The Information Technology Alliance, an independent membership association of mid-market technology consultants and providers, is going for a younger look.

During their biannual meetings of about 250 members from 100 firms, Kevin Cumley, a member of ITA’s board of directors who's leading the alliance’s new future leaders initiative, started noticing that “200 of them have gray hair.”

Cumley, as a founder and president of Sage channel partner and software provider Forepoint, previously witnessed this demographic chasm in his business, which he decided to sell in 2010.

“One mistake I made—not necessarily a mistake, not for lack of trying—was there was not the right people in the mix at our firm. We identified who we thought were future leaders, but they would leave or things wouldn’t work out. We couldn’t get them developed and brought up to be partners to support the existing strategy and succession plan.”

Now, Cumley is attempting to create this mix with ITA, beginning with a survey conducted at their spring collaborative meeting in Fort Lauderdale, Fla., last May.

Of the 50 percent of members that responded to the survey—one of the highest rates he’s seen—90 percent said they wanted a future leaders development program within ITA.

“It was good confirmation of what we think is an important issue for ITA; we agree,” Cumley said. “It helps us in setting the direction and starting to develop these programs.”

That direction includes encouraging young professional membership by honoring generational differences.

“Here’s the challenge: the way we think as baby boomers is definitely different than Generation X, and certainly Generation Y,” Cumley explained. “The way we do business, the way we think about business. We’re putting together programs that utilize traditional approaches to business with forums in place for generations of future leaders to get together their own networking forum.”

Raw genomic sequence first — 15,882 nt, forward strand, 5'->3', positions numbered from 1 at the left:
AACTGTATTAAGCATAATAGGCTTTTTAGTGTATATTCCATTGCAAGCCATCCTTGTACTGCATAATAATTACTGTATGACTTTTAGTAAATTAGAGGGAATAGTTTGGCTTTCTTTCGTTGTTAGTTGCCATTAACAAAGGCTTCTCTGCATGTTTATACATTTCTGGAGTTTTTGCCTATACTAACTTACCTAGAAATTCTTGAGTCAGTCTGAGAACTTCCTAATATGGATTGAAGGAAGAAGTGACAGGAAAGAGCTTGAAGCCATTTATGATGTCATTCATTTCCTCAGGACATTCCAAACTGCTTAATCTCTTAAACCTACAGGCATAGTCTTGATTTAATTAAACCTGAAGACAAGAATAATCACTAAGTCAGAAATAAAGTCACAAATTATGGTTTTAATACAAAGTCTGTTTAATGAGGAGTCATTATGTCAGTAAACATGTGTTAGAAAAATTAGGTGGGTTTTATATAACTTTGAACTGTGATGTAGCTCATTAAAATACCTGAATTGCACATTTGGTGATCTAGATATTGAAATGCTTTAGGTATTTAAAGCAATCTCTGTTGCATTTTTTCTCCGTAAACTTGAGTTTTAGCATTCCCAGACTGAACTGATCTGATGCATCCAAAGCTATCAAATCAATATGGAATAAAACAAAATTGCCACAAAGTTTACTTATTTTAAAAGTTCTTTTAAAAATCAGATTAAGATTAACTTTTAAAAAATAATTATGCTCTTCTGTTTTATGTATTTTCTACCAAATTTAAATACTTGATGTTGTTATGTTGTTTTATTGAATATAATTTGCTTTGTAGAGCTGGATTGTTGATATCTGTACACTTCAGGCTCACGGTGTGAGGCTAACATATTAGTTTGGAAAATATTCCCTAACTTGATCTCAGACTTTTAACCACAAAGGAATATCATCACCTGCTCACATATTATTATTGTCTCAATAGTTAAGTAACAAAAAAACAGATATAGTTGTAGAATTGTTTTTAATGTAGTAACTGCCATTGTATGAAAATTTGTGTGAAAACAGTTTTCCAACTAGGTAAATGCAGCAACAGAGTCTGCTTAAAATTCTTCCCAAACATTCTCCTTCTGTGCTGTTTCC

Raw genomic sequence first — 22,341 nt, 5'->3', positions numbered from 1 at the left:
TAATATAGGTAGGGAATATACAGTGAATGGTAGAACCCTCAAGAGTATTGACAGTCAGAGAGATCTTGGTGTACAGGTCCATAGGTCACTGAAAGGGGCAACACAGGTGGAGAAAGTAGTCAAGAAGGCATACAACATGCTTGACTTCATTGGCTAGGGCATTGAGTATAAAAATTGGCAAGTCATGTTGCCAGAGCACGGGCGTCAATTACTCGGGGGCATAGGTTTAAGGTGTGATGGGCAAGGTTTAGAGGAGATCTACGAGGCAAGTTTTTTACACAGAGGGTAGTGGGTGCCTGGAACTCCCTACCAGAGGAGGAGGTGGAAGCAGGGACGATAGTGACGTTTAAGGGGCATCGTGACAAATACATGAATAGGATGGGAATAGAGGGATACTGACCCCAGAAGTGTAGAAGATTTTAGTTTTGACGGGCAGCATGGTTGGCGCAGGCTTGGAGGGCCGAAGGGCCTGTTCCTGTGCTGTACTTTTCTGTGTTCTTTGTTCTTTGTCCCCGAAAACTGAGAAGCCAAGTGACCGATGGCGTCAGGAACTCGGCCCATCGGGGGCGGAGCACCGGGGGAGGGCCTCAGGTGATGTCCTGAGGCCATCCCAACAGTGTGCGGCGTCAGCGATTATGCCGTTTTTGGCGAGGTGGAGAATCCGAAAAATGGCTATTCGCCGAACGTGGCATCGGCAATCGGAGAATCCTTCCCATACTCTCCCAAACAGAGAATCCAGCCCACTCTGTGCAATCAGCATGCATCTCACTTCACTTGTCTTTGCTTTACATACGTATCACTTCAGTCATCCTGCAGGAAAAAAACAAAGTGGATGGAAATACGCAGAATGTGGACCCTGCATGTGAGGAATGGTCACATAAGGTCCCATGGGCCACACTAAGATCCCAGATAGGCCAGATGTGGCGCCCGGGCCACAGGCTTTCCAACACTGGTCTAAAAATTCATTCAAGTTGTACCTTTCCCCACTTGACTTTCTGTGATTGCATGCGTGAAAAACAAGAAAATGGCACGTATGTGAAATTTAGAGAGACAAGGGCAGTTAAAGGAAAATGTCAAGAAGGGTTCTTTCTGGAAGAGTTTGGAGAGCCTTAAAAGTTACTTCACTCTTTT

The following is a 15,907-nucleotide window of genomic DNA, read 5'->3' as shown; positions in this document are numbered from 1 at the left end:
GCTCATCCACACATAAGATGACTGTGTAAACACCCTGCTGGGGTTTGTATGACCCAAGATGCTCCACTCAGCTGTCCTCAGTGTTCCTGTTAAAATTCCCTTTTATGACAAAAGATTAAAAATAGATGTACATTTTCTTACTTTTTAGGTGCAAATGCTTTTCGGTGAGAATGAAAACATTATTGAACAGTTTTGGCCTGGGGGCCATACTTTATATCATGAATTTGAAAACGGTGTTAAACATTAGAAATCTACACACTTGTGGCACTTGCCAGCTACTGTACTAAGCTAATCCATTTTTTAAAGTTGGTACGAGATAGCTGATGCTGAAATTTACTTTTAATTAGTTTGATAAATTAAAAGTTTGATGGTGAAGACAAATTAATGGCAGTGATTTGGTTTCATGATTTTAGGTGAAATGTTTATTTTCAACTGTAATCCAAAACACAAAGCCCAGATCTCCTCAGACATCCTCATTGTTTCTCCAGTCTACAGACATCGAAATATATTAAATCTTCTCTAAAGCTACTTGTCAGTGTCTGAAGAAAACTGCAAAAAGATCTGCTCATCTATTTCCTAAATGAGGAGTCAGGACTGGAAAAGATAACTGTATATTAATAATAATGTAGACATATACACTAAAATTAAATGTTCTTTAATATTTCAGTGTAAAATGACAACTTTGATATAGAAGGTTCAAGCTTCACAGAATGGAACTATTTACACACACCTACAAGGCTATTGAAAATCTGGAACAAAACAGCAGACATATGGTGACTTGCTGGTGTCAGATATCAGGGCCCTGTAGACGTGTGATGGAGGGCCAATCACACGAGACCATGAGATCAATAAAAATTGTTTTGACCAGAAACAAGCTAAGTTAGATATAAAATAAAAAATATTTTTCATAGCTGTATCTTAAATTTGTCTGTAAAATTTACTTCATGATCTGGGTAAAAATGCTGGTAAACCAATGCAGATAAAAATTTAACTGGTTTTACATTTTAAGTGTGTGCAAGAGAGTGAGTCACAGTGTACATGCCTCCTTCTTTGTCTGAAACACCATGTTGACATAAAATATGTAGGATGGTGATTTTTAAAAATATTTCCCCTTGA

One forum for the under-30-year-old crowd, which Cumley estimates to compose less than 5 percent of total membership, is a new CRM system that not only manages membership and event activities, but includes a social network platform.

“It’s something more private—a special community that’s gated,” said Brian Austin, who is on the communications committee. “There’s lots of discussion they have that should be confidential. It’s a great tool and vehicle for firms to support next-generation initiatives—they can use that to control their relationships and that networking in the virtual space.”

This control is important, Cumley realized after a panel on developing future leaders during ITA’s spring meeting caused management-level participants to censor themselves because those very young professionals were in the audience. Those future leaders similarly need a space to be unfiltered, and Cumley said that buffer will be available at future conferences, like this fall’s 15-year anniversary meeting Nov. 4-6 Scottsdale, Ariz., which should offer a specific track for the demographic.

The conference will be during a time of transition for the ITA, with founder Ron Eagle having stepped down from his role as president, effective Sept. 1. Long-time ITA member and McGladrey technology consulting services principal Stan Mork will take over as president in the summer of 2013, and has already shown support for this new direction.

“He’s definitely very enthusiastic about this initiative,” Cumley shared. “The future of the ITA is at stake.”

Cumley acknowledged that the effort will take multiple years, but that the ITA is eager to begin launch.

“This is the single biggest issue facing our association, with membership mostly in their early 50s or 60s,” he continued. “In five to 10 years, 95 percent of that membership is going to be gone. It doesn’t bode well. We’ve got to hurry up.”